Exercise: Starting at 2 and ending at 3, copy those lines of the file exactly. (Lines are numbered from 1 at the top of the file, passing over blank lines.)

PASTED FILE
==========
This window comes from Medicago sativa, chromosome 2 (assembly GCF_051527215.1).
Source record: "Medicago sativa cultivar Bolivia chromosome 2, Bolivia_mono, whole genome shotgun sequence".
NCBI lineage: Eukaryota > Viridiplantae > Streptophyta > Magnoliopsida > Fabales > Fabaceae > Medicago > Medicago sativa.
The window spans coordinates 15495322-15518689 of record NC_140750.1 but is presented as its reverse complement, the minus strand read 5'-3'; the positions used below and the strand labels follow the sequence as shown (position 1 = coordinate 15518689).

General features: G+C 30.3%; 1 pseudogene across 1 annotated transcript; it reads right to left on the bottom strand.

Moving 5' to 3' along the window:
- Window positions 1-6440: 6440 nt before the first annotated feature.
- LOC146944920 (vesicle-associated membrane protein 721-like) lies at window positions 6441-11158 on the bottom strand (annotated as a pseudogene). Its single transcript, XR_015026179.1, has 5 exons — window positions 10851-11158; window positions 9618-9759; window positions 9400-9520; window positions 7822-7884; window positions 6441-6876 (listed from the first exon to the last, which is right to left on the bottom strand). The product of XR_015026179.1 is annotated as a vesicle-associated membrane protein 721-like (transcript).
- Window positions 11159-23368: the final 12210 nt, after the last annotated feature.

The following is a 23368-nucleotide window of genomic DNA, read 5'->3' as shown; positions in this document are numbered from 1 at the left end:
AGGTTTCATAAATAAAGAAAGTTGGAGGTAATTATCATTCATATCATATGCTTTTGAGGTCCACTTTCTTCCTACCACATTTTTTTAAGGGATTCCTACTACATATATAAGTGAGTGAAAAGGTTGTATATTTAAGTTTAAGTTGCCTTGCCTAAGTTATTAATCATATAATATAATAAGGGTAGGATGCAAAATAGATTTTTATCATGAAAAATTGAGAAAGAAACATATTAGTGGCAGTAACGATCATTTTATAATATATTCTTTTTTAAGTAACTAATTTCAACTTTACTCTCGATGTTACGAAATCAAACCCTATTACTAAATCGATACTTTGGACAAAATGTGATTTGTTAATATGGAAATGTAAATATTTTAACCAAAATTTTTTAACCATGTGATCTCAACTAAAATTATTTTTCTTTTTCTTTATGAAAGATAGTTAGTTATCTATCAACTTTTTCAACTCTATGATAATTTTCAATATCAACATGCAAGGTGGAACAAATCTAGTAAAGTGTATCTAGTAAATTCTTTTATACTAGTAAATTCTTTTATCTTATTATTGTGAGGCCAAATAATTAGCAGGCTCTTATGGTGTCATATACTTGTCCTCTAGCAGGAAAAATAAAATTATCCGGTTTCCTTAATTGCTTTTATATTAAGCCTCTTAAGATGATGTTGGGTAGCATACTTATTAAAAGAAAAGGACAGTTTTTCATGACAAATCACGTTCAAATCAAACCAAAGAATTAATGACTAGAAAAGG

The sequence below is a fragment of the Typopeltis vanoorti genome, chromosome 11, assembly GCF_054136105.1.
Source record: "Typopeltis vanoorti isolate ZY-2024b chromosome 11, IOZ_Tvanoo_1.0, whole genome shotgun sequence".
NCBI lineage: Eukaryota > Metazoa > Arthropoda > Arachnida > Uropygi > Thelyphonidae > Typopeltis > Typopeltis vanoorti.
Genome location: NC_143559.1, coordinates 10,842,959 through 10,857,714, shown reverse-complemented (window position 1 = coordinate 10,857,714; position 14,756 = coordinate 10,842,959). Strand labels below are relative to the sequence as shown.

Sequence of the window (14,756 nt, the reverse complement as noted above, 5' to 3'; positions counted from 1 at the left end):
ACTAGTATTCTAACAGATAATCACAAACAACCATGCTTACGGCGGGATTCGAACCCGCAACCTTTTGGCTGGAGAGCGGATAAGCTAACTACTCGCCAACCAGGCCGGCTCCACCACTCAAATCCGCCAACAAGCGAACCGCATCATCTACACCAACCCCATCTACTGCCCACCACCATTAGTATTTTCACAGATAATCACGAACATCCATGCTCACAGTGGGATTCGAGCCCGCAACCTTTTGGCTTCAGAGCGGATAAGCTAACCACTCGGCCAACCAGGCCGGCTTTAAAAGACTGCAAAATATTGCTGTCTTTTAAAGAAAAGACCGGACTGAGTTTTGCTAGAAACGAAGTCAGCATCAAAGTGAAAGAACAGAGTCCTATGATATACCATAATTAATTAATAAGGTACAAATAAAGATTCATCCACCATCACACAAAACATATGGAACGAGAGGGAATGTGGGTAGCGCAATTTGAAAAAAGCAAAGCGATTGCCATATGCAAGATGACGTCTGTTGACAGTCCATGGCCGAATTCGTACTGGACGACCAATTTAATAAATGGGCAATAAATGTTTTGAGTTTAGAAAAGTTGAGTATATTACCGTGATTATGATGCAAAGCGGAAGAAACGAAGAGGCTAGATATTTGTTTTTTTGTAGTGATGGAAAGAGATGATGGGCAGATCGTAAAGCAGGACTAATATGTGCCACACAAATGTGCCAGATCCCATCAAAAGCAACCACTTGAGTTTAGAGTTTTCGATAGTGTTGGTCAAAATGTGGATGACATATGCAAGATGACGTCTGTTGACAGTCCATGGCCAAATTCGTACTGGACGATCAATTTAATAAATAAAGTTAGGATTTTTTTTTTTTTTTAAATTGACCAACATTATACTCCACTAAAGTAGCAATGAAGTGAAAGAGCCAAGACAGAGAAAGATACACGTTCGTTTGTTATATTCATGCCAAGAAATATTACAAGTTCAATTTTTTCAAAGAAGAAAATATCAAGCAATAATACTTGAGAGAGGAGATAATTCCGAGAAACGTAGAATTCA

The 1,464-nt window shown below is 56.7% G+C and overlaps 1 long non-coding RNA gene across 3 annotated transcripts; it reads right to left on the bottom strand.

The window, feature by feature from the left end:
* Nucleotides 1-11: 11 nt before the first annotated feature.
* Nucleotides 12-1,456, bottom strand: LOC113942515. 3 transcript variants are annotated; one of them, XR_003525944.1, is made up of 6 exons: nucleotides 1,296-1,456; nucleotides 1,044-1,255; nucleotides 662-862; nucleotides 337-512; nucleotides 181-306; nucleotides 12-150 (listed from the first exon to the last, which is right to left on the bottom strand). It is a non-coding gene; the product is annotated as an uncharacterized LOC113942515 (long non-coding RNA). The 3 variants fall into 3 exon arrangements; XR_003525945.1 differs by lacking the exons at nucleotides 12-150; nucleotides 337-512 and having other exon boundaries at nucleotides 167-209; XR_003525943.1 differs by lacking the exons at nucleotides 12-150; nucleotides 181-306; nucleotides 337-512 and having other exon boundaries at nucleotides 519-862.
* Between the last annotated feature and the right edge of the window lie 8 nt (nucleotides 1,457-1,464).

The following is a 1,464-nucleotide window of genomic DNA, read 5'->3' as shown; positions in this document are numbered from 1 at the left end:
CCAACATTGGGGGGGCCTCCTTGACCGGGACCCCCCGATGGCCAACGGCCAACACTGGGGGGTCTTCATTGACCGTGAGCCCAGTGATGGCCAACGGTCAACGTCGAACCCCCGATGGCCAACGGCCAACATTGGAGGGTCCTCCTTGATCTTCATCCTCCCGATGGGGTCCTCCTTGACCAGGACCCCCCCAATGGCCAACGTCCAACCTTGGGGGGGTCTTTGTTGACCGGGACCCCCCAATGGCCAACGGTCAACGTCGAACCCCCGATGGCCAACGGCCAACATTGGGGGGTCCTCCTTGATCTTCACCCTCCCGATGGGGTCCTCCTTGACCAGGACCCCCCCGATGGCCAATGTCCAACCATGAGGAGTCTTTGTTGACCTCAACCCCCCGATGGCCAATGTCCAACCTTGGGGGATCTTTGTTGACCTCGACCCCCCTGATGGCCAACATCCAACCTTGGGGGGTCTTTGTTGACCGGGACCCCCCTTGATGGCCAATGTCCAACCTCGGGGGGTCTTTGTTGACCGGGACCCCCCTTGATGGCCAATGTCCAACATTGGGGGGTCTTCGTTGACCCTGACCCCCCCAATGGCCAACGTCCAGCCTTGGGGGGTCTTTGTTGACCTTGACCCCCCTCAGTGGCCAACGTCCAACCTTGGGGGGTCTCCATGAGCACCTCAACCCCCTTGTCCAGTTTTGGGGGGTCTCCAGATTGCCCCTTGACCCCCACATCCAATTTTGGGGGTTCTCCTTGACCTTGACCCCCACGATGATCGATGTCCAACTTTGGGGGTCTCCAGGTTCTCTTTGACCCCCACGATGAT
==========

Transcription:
Source record: "Medicago sativa cultivar Bolivia chromosome 2, Bolivia_mono, whole genome shotgun sequence".
NCBI lineage: Eukaryota > Viridiplantae > Streptophyta > Magnoliopsida > Fabales > Fabaceae > Medicago > Medicago sativa.